Jim Collins, Turning The Flywheel [Book Review]Brenda Jubin
Turning the Flywheel: Why Some Companies Build Momentum … and Others Don’t (HarperBusiness, 2019) is a short (40-page) monograph intended to accompany Jim Collins’s iconic bestseller Good to Great, published back in 2001. I never read Good to Great, so I can attest that Turning the Flywheel stands proudly on its own.
Underlying the success of the flywheel as a business principle are two concepts known to every investor: momentum and compounding. As Collins writes, “Never underestimate the power of a great flywheel, especially when it builds compounding momentum over a very long time.”
What exactly is a business flywheel? In the case of Amazon, it goes something like this (imagine these steps laid out in a circle): lower prices on more offerings, increase customer visits, attract third-party sellers, expand the store and extend distribution, grow revenues per fixed costs. “Push the flywheel; accelerate momentum. Then repeat.” Or, with Vanguard, offer lower-cost mutual funds, deliver superior long-term returns for clients, build strong client loyalty, grow assets under management, generate economies of scale—and repeat. Notice, Collins writes, “how each component in the Vanguard flywheel isn’t merely a ‘next action step on a list’ but almost an inevitable consequence of the step that came before.”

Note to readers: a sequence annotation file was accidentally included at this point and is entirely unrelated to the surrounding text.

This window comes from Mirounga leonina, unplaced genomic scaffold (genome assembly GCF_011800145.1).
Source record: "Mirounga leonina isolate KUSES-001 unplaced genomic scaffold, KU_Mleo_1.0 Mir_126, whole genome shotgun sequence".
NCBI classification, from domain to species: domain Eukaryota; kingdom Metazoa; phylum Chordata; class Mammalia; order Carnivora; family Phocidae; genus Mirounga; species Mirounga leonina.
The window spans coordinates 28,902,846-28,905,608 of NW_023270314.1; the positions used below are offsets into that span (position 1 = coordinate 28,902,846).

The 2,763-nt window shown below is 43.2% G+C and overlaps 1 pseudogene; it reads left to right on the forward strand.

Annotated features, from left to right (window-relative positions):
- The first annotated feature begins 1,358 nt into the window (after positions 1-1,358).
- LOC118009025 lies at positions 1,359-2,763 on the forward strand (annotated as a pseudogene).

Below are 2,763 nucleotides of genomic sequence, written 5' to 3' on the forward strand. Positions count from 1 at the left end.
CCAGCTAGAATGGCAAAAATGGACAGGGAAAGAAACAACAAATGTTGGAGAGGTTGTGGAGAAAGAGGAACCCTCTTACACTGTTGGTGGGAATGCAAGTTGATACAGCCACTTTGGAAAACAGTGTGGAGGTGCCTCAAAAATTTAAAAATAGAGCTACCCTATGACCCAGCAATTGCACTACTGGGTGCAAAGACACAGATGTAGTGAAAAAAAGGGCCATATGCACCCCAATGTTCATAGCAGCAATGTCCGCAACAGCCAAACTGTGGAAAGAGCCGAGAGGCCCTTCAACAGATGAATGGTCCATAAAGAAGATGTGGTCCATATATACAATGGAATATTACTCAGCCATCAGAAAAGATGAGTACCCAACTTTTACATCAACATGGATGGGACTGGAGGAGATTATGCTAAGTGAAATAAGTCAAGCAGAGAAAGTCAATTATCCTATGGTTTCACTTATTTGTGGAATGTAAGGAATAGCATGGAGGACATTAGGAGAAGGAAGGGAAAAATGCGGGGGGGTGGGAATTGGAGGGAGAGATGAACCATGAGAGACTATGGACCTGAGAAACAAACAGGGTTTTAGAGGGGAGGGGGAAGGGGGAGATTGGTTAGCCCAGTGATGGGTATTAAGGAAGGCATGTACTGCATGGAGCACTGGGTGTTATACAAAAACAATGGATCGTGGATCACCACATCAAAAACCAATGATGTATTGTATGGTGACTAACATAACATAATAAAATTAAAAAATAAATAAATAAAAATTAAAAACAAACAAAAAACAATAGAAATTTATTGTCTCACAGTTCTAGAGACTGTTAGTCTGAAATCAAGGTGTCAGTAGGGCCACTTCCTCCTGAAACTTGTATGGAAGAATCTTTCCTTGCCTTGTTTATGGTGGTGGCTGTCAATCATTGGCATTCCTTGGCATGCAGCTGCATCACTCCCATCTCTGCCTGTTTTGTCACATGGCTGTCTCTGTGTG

The flywheel isn’t just for CEOs. Anyone can use this model to propel a venture, for example, in education or medicine—or, for that matter, in trading. The point is that once you identify the right components of the flywheel, and once you have all these components performing at a high level, you must then keep cranking. “The big winners are those who take a flywheel from ten turns to a billion turns rather than crank through ten turns, start over with a new flywheel, push it to ten turns, only to divert energy into yet another flywheel, then another and another. When you reach a hundred turns on a flywheel, go for a thousand turns, then ten thousand, then a million, then ten million, and keep going until (and unless) you make a conscious decision to abandon that flywheel. Exit definitively or renew obsessively, but never—ever—neglect your flywheel.”
In 2017, Forbes selected Collins as one of the 100 Greatest Living Business Minds. Turning the Flywheel justifies that accolade.
Article by Brenda Jubin, Reading The Markets